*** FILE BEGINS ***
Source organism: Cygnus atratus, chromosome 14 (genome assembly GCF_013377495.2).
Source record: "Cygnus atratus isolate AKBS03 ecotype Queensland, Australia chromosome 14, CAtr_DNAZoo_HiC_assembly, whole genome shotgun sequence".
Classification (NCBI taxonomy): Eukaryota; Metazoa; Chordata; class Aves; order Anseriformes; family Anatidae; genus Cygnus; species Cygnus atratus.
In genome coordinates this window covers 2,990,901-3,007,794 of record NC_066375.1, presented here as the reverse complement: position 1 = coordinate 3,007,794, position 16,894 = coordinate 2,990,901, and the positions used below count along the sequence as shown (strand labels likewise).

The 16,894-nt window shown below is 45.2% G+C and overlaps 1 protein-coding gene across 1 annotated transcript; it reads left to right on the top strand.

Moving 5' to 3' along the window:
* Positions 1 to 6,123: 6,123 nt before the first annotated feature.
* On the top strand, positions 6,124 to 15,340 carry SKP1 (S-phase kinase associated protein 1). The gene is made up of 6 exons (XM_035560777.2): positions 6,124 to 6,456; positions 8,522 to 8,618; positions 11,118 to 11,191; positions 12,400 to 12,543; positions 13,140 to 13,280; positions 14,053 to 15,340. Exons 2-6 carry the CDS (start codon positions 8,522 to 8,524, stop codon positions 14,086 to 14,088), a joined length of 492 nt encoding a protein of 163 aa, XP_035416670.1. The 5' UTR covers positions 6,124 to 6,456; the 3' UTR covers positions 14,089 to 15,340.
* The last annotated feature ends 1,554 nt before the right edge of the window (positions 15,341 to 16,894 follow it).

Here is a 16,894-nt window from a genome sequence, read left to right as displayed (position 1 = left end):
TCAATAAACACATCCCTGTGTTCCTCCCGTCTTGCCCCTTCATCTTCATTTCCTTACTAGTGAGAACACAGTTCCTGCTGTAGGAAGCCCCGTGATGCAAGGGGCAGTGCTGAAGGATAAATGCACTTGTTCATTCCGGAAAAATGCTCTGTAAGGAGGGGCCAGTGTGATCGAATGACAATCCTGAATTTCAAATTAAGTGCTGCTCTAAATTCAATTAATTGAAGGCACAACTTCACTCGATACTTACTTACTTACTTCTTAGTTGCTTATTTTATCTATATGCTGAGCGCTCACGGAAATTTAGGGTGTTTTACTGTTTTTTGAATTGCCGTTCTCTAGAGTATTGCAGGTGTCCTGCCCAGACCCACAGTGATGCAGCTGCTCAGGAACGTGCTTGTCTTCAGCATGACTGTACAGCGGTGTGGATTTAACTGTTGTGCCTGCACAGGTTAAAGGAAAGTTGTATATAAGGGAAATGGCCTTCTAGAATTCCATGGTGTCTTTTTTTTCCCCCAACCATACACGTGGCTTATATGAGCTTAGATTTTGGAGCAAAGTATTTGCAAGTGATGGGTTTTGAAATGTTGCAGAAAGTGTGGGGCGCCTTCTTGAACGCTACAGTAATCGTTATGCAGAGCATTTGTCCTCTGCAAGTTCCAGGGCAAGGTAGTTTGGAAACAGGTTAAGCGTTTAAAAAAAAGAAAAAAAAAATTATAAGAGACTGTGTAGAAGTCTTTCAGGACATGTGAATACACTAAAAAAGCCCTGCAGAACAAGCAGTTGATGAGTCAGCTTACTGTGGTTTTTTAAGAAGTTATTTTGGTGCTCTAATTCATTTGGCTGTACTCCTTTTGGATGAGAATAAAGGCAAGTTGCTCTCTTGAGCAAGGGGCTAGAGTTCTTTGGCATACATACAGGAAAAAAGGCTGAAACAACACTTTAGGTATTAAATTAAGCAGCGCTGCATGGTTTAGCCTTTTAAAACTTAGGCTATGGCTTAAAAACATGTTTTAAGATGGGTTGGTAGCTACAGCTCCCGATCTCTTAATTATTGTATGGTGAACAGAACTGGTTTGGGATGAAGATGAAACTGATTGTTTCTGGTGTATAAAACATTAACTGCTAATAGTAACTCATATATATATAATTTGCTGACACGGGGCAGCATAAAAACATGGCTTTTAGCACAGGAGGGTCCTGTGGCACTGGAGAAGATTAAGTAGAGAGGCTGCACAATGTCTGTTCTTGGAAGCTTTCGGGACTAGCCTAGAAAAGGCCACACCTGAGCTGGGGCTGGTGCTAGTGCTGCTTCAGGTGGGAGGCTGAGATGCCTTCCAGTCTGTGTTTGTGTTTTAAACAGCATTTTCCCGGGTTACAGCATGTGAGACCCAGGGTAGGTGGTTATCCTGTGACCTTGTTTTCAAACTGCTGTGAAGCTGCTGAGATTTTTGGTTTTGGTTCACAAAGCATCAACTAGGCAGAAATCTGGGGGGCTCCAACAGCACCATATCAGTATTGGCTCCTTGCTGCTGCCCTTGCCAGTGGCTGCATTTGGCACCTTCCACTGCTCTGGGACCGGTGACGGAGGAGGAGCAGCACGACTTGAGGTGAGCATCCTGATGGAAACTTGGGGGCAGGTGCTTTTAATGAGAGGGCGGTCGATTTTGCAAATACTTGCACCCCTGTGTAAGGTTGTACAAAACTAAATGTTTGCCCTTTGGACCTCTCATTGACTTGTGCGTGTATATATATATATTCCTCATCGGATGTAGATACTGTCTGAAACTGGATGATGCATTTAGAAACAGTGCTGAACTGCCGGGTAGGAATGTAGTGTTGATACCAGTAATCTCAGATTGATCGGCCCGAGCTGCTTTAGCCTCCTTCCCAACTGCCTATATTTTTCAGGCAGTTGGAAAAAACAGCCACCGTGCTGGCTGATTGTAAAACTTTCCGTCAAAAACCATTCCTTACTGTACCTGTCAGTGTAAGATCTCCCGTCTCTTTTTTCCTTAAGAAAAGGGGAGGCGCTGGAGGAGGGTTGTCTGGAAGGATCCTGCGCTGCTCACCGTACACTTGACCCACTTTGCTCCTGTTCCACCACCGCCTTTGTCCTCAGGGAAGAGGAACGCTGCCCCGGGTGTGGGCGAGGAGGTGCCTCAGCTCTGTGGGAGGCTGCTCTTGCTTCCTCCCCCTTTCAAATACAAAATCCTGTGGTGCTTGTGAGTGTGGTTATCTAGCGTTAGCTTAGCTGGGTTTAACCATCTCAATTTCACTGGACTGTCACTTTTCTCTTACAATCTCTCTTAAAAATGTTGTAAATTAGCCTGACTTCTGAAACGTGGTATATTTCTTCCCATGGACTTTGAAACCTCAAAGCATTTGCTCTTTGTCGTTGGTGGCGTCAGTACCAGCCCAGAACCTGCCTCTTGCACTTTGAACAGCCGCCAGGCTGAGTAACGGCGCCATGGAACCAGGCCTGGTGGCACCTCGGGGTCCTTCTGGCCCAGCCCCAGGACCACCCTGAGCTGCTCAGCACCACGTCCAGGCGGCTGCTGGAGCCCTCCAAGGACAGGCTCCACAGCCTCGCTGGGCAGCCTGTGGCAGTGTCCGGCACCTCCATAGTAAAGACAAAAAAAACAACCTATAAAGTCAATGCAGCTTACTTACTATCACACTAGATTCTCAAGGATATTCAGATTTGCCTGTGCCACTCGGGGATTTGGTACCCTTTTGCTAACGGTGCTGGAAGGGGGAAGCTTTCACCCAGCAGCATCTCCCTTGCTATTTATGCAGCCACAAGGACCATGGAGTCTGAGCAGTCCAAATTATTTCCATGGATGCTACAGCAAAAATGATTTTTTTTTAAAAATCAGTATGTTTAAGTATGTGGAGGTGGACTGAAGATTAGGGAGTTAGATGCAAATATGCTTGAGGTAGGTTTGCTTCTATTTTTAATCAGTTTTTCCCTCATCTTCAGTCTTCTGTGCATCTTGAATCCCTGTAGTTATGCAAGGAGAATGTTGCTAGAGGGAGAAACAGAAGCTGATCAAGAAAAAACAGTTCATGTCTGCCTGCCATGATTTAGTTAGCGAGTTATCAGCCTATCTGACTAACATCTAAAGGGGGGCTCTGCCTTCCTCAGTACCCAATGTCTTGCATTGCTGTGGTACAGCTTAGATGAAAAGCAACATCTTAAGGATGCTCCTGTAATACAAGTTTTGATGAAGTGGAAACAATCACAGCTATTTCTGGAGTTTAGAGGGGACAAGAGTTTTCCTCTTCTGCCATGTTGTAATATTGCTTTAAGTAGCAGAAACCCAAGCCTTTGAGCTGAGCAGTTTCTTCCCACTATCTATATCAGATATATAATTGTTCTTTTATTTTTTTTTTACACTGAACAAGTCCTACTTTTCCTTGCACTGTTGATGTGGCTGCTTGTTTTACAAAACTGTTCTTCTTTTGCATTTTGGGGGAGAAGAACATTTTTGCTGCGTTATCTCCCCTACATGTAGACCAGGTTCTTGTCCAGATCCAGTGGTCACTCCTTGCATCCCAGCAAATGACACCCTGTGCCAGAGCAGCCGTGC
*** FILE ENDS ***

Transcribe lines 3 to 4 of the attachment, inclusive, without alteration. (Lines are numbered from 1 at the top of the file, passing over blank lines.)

Classification (NCBI taxonomy): Eukaryota; Metazoa; Chordata; class Aves; order Anseriformes; family Anatidae; genus Cygnus; species Cygnus atratus.
In genome coordinates this window covers 2,990,901-3,007,794 of record NC_066375.1, presented here as the reverse complement: position 1 = coordinate 3,007,794, position 16,894 = coordinate 2,990,901, and the positions used below count along the sequence as shown (strand labels likewise).